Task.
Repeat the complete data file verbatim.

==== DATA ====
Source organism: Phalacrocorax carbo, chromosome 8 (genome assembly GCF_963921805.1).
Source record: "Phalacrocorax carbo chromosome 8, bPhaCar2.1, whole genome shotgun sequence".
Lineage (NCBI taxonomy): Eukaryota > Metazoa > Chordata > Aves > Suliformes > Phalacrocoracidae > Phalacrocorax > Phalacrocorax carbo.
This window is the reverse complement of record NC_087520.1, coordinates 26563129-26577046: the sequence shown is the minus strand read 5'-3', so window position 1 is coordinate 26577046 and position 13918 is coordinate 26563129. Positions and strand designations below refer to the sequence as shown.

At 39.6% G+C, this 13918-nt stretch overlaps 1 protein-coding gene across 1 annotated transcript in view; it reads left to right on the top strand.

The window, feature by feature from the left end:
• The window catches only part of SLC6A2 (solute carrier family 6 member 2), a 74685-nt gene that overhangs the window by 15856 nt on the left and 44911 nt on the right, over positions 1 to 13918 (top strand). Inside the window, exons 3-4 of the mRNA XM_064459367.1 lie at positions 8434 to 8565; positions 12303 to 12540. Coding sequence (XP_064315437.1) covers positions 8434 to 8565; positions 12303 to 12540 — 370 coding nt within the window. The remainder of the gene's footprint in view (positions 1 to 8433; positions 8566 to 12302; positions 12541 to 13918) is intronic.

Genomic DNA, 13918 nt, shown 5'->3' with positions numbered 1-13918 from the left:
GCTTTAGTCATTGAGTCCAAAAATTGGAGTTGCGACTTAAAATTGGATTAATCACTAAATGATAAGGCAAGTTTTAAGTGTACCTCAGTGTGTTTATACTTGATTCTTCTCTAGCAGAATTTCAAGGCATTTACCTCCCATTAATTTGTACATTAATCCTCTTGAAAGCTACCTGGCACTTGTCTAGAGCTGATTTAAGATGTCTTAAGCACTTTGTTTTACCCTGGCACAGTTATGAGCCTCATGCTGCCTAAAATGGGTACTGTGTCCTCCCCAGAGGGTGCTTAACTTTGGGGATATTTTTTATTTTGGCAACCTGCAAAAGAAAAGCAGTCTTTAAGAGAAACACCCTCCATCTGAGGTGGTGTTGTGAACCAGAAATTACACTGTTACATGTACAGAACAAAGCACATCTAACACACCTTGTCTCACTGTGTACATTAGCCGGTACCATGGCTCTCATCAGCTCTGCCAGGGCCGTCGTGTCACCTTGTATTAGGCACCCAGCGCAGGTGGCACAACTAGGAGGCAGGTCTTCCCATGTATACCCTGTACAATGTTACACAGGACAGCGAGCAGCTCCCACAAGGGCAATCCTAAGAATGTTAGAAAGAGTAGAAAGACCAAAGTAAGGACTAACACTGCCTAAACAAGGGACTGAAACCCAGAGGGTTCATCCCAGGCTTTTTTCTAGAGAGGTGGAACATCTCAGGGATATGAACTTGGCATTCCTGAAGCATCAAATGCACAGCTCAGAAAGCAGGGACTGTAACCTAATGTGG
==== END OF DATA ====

Source organism: Phalacrocorax carbo, chromosome 8 (genome assembly GCF_963921805.1).
Source record: "Phalacrocorax carbo chromosome 8, bPhaCar2.1, whole genome shotgun sequence".
Lineage (NCBI taxonomy): Eukaryota > Metazoa > Chordata > Aves > Suliformes > Phalacrocoracidae > Phalacrocorax > Phalacrocorax carbo.
This window is the reverse complement of record NC_087520.1, coordinates 26563129-26577046: the sequence shown is the minus strand read 5'-3', so window position 1 is coordinate 26577046 and position 13918 is coordinate 26563129. Positions and strand designations below refer to the sequence as shown.

At 39.6% G+C, this 13918-nt stretch overlaps 1 protein-coding gene across 1 annotated transcript in view; it reads left to right on the top strand.

The window, feature by feature from the left end:
• The window catches only part of SLC6A2 (solute carrier family 6 member 2), a 74685-nt gene that overhangs the window by 15856 nt on the left and 44911 nt on the right, over positions 1 to 13918 (top strand). Inside the window, exons 3-4 of the mRNA XM_064459367.1 lie at positions 8434 to 8565; positions 12303 to 12540. Coding sequence (XP_064315437.1) covers positions 8434 to 8565; positions 12303 to 12540 — 370 coding nt within the window. The remainder of the gene's footprint in view (positions 1 to 8433; positions 8566 to 12302; positions 12541 to 13918) is intronic.

Genomic DNA, 13918 nt, shown 5'->3' with positions numbered 1-13918 from the left:
GCTTTAGTCATTGAGTCCAAAAATTGGAGTTGCGACTTAAAATTGGATTAATCACTAAATGATAAGGCAAGTTTTAAGTGTACCTCAGTGTGTTTATACTTGATTCTTCTCTAGCAGAATTTCAAGGCATTTACCTCCCATTAATTTGTACATTAATCCTCTTGAAAGCTACCTGGCACTTGTCTAGAGCTGATTTAAGATGTCTTAAGCACTTTGTTTTACCCTGGCACAGTTATGAGCCTCATGCTGCCTAAAATGGGTACTGTGTCCTCCCCAGAGGGTGCTTAACTTTGGGGATATTTTTTATTTTGGCAACCTGCAAAAGAAAAGCAGTCTTTAAGAGAAACACCCTCCATCTGAGGTGGTGTTGTGAACCAGAAATTACACTGTTACATGTACAGAACAAAGCACATCTAACACACCTTGTCTCACTGTGTACATTAGCCGGTACCATGGCTCTCATCAGCTCTGCCAGGGCCGTCGTGTCACCTTGTATTAGGCACCCAGCGCAGGTGGCACAACTAGGAGGCAGGTCTTCCCATGTATACCCTGTACAATGTTACACAGGACAGCGAGCAGCTCCCACAAGGGCAATCCTAAGAATGTTAGAAAGAGTAGAAAGACCAAAGTAAGGACTAACACTGCCTAAACAAGGGACTGAAACCCAGAGGGTTCATCCCAGGCTTTTTTCTAGAGAGGTGGAACATCTCAGGGATATGAACTTGGCATTCCTGAAGCATCAAATGCACAGCTCAGAAAGCAGGGACTGTAACCTAATGTGG